Aside from the obvious, NeNe, Cardi B, Draya, Amber Rose and Blac Chyna I wanted to know if there were any famous or successful people who had pasts similar to mine. I discovered Stormy Wellington a millionaire author and coach, Lady GaGa, a sexual assault survivor whose riveting Oscar performance of ‘Til It Happens To You encouraged other survivors to speak out. In an article in Elle magazine, she said, “I will never forget it because I’m forever changed because I don’t have to hide anymore. I don’t have to feel ashamed that it happened. I went through this, but I’m stronger now, and I’m not alone, and I’m not disgusting, and I don’t have to feel ashamed, and I’m not the dirt on the bottom of people’s shoes because I went through this. I’m still the talented, educated woman that I know myself to be.” There’s Diablo Cody, the Oscar-winning actress from Juno who chose to strip out of boredom. Ironically, her writing career took off because of it and she’s quoted as once saying, “I feel much more naked as a writer than I did as a stripper.” Strippers for Jesus was founded by Jaime Hindman with the mission to share the love of Jesus with current dancers in the hope that they’ll seek a better life.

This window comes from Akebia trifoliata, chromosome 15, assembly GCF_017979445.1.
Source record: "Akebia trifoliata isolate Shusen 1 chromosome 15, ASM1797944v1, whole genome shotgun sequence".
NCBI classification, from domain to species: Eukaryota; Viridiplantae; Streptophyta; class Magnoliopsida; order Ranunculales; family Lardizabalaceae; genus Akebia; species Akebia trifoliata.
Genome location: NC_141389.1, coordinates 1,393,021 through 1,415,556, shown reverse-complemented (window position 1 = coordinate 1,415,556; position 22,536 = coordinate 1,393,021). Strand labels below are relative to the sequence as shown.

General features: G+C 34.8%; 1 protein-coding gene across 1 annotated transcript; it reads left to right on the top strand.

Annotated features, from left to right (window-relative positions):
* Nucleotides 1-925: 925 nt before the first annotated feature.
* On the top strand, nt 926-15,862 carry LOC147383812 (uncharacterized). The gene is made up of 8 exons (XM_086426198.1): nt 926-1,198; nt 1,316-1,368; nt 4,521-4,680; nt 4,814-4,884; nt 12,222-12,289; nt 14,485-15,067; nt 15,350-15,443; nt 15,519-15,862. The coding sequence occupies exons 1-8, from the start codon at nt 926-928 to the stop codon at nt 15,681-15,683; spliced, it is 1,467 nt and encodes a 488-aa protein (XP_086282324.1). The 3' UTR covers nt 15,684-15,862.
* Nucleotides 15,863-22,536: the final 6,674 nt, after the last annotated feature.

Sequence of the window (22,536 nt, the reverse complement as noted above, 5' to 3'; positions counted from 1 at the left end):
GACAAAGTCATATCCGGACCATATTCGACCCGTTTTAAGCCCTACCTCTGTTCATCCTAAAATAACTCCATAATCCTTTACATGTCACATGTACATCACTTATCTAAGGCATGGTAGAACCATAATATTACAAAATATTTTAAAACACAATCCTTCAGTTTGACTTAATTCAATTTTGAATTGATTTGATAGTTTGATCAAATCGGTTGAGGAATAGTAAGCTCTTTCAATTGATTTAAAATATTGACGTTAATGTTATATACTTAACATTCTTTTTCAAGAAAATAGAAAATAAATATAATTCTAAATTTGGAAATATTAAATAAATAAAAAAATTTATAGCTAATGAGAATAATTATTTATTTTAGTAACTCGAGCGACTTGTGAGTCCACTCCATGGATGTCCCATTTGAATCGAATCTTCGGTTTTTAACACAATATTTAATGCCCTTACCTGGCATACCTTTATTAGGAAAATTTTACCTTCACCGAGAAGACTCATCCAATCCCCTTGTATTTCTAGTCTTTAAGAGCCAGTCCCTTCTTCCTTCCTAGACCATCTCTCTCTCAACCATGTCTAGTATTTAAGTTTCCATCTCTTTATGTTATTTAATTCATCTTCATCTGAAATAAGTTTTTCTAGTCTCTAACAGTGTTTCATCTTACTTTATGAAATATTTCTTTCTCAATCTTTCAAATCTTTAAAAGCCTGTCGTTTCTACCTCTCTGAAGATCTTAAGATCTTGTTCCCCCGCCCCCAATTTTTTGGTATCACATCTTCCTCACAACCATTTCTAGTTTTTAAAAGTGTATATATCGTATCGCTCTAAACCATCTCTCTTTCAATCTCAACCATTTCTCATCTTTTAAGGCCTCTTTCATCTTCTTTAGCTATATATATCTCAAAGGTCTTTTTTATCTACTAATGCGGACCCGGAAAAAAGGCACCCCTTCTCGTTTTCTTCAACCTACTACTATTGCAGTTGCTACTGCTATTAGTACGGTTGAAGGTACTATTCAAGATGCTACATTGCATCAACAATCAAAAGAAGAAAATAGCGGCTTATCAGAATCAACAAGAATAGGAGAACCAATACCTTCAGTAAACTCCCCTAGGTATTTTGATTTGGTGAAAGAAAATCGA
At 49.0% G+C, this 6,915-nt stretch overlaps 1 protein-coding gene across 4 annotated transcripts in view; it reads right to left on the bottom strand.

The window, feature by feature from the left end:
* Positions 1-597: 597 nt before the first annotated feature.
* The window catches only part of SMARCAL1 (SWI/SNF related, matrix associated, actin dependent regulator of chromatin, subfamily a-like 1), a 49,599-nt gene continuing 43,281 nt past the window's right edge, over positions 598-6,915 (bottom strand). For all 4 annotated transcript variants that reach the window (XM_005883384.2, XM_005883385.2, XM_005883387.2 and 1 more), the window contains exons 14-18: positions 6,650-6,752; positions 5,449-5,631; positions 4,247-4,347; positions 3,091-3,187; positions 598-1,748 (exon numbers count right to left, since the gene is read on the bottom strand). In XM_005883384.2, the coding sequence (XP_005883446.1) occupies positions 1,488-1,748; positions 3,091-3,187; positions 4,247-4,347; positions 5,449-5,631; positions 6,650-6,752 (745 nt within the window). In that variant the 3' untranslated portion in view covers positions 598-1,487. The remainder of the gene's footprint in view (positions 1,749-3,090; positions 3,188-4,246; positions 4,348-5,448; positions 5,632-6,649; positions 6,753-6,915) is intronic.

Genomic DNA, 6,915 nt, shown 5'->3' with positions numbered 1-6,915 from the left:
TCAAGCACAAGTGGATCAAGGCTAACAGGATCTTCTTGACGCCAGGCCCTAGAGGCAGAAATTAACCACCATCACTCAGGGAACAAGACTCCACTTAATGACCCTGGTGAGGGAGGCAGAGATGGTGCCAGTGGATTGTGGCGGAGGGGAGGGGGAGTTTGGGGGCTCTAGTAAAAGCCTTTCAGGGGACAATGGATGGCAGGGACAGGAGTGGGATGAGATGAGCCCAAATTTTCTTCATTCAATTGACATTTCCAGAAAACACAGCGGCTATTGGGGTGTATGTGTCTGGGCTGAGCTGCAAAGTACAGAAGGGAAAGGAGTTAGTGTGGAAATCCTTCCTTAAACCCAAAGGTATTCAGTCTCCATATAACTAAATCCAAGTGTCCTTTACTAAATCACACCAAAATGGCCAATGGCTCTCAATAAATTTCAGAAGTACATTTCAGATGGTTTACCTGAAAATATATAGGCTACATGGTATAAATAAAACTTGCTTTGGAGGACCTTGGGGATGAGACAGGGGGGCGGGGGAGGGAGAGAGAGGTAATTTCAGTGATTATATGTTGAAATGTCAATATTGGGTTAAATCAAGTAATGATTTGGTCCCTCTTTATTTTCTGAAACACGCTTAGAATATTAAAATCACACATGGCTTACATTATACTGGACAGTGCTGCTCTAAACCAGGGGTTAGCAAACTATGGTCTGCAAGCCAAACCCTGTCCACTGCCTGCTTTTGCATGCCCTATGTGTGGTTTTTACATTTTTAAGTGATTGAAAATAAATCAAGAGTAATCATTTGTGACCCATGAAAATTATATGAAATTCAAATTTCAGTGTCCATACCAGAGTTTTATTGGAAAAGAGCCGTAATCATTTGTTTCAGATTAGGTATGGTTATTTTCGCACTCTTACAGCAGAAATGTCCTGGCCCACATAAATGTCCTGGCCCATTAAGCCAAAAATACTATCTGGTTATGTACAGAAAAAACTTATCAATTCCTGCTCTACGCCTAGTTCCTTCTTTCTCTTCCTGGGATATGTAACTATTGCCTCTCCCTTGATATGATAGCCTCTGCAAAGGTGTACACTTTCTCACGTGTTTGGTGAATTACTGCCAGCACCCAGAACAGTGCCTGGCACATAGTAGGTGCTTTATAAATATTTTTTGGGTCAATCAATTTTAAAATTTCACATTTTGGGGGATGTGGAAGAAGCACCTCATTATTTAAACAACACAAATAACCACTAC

I was shocked upon discovering that my idol, the woman I admired before I ever became a writer or a stripper: Maya Angelou, shared a past similar to mine. Maya wasn’t just a dancer, she was also a prostitute and madam for lesbian hookers.She was raped by her mother’s boyfriend at seven years old and found the courage to name her attacker. Infuriated that he served only one day in jail, Maya’s uncles murdered him. She was so wracked with guilt, she didn’t speak for five years, believing her words caused his death. She eventually reconciled her guilt and shamed and shared her story in her anthology, Gather Together In My Name. Maya admitted it was the most painful thing she’s ever written yet in the quote below, she explains why wrote about it: